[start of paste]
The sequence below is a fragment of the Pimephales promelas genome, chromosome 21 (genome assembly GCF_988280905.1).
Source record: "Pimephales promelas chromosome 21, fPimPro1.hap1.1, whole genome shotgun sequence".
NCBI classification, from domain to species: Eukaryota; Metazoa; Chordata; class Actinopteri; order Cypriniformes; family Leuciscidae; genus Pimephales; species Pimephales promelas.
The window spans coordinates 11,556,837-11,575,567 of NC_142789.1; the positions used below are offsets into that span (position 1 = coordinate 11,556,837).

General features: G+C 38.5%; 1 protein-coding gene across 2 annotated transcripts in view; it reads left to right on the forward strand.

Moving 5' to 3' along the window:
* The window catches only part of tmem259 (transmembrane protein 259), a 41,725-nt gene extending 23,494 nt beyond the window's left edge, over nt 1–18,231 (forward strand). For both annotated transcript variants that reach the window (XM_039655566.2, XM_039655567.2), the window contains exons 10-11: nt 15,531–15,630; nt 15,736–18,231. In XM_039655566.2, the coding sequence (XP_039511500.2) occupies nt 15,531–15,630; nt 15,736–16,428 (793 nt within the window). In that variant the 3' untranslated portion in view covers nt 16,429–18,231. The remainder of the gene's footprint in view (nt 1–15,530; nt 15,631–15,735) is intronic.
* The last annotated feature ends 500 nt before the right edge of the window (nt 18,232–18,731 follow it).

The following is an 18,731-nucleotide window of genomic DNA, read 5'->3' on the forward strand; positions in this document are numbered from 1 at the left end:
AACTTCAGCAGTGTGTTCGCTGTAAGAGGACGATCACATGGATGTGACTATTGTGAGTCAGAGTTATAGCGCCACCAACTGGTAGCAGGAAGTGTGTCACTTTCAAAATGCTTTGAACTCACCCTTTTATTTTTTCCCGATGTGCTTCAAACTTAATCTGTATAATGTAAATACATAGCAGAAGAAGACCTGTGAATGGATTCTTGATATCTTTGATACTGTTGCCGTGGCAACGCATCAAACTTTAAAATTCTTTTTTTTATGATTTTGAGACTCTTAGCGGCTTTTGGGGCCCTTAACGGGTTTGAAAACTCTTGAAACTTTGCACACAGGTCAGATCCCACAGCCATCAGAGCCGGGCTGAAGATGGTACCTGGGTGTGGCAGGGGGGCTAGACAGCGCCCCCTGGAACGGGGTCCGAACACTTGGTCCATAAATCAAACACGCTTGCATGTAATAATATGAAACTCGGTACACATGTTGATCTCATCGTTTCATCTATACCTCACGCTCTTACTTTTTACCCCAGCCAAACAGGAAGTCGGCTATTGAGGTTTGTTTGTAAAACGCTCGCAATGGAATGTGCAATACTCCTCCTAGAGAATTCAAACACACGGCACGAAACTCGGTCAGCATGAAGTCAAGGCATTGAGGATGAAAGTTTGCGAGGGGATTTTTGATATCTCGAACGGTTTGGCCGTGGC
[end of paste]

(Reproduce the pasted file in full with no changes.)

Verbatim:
The sequence below is a fragment of the Pimephales promelas genome, chromosome 21 (genome assembly GCF_988280905.1).
Source record: "Pimephales promelas chromosome 21, fPimPro1.hap1.1, whole genome shotgun sequence".
NCBI classification, from domain to species: Eukaryota; Metazoa; Chordata; class Actinopteri; order Cypriniformes; family Leuciscidae; genus Pimephales; species Pimephales promelas.
The window spans coordinates 11,556,837-11,575,567 of NC_142789.1; the positions used below are offsets into that span (position 1 = coordinate 11,556,837).

General features: G+C 38.5%; 1 protein-coding gene across 2 annotated transcripts in view; it reads left to right on the forward strand.

Moving 5' to 3' along the window:
* The window catches only part of tmem259 (transmembrane protein 259), a 41,725-nt gene extending 23,494 nt beyond the window's left edge, over nt 1–18,231 (forward strand). For both annotated transcript variants that reach the window (XM_039655566.2, XM_039655567.2), the window contains exons 10-11: nt 15,531–15,630; nt 15,736–18,231. In XM_039655566.2, the coding sequence (XP_039511500.2) occupies nt 15,531–15,630; nt 15,736–16,428 (793 nt within the window). In that variant the 3' untranslated portion in view covers nt 16,429–18,231. The remainder of the gene's footprint in view (nt 1–15,530; nt 15,631–15,735) is intronic.
* The last annotated feature ends 500 nt before the right edge of the window (nt 18,232–18,731 follow it).

The following is an 18,731-nucleotide window of genomic DNA, read 5'->3' on the forward strand; positions in this document are numbered from 1 at the left end:
AACTTCAGCAGTGTGTTCGCTGTAAGAGGACGATCACATGGATGTGACTATTGTGAGTCAGAGTTATAGCGCCACCAACTGGTAGCAGGAAGTGTGTCACTTTCAAAATGCTTTGAACTCACCCTTTTATTTTTTCCCGATGTGCTTCAAACTTAATCTGTATAATGTAAATACATAGCAGAAGAAGACCTGTGAATGGATTCTTGATATCTTTGATACTGTTGCCGTGGCAACGCATCAAACTTTAAAATTCTTTTTTTTATGATTTTGAGACTCTTAGCGGCTTTTGGGGCCCTTAACGGGTTTGAAAACTCTTGAAACTTTGCACACAGGTCAGATCCCACAGCCATCAGAGCCGGGCTGAAGATGGTACCTGGGTGTGGCAGGGGGGCTAGACAGCGCCCCCTGGAACGGGGTCCGAACACTTGGTCCATAAATCAAACACGCTTGCATGTAATAATATGAAACTCGGTACACATGTTGATCTCATCGTTTCATCTATACCTCACGCTCTTACTTTTTACCCCAGCCAAACAGGAAGTCGGCTATTGAGGTTTGTTTGTAAAACGCTCGCAATGGAATGTGCAATACTCCTCCTAGAGAATTCAAACACACGGCACGAAACTCGGTCAGCATGAAGTCAAGGCATTGAGGATGAAAGTTTGCGAGGGGATTTTTGATATCTCGAACGGTTTGGCCGTGGC